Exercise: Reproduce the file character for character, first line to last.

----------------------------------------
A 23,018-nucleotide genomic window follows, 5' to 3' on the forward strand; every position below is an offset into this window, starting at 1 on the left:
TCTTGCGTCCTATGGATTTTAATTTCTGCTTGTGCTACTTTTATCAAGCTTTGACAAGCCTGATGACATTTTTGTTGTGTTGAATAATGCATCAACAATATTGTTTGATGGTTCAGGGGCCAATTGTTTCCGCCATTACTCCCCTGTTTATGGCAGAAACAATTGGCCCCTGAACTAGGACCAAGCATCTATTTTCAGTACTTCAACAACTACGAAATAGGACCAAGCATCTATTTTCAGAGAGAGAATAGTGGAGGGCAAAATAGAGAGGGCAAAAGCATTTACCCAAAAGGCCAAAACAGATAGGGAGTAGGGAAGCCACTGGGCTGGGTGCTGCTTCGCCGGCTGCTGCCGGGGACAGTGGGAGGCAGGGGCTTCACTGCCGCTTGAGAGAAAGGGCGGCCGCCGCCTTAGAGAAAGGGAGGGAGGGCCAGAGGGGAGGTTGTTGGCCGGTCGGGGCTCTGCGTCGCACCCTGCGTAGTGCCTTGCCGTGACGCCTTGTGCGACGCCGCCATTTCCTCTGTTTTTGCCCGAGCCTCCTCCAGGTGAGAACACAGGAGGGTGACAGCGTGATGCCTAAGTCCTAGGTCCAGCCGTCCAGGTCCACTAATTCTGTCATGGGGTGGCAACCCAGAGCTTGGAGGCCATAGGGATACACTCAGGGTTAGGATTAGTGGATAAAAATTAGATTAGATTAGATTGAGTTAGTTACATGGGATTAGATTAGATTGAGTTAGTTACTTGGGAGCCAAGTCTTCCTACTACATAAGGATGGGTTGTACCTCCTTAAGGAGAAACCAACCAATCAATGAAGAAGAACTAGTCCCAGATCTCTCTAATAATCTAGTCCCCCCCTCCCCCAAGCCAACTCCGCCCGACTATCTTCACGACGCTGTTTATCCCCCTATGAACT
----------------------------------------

A 23,018-nucleotide genomic window follows, 5' to 3' on the forward strand; every position below is an offset into this window, starting at 1 on the left:
TCTTGCGTCCTATGGATTTTAATTTCTGCTTGTGCTACTTTTATCAAGCTTTGACAAGCCTGATGACATTTTTGTTGTGTTGAATAATGCATCAACAATATTGTTTGATGGTTCAGGGGCCAATTGTTTCCGCCATTACTCCCCTGTTTATGGCAGAAACAATTGGCCCCTGAACTAGGACCAAGCATCTATTTTCAGTACTTCAACAACTACGAAATAGGACCAAGCATCTATTTTCAGAGAGAGAATAGTGGAGGGCAAAATAGAGAGGGCAAAAGCATTTACCCAAAAGGCCAAAACAGATAGGGAGTAGGGAAGCCACTGGGCTGGGTGCTGCTTCGCCGGCTGCTGCCGGGGACAGTGGGAGGCAGGGGCTTCACTGCCGCTTGAGAGAAAGGGCGGCCGCCGCCTTAGAGAAAGGGAGGGAGGGCCAGAGGGGAGGTTGTTGGCCGGTCGGGGCTCTGCGTCGCACCCTGCGTAGTGCCTTGCCGTGACGCCTTGTGCGACGCCGCCATTTCCTCTGTTTTTGCCCGAGCCTCCTCCAGGTGAGAACACAGGAGGGTGACAGCGTGATGCCTAAGTCCTAGGTCCAGCCGTCCAGGTCCACTAATTCTGTCATGGGGTGGCAACCCAGAGCTTGGAGGCCATAGGGATACACTCAGGGTTAGGATTAGTGGATAAAAATTAGATTAGATTAGATTGAGTTAGTTACATGGGATTAGATTAGATTGAGTTAGTTACTTGGGAGCCAAGTCTTCCTACTACATAAGGATGGGTTGTACCTCCTTAAGGAGAAACCAACCAATCAATGAAGAAGAACTAGTCCCAGATCTCTCTAATAATCTAGTCCCCCCCTCCCCCAAGCCAACTCCGCCCGACTATCTTCACGACGCTGTTTATCCCCCTATGAACT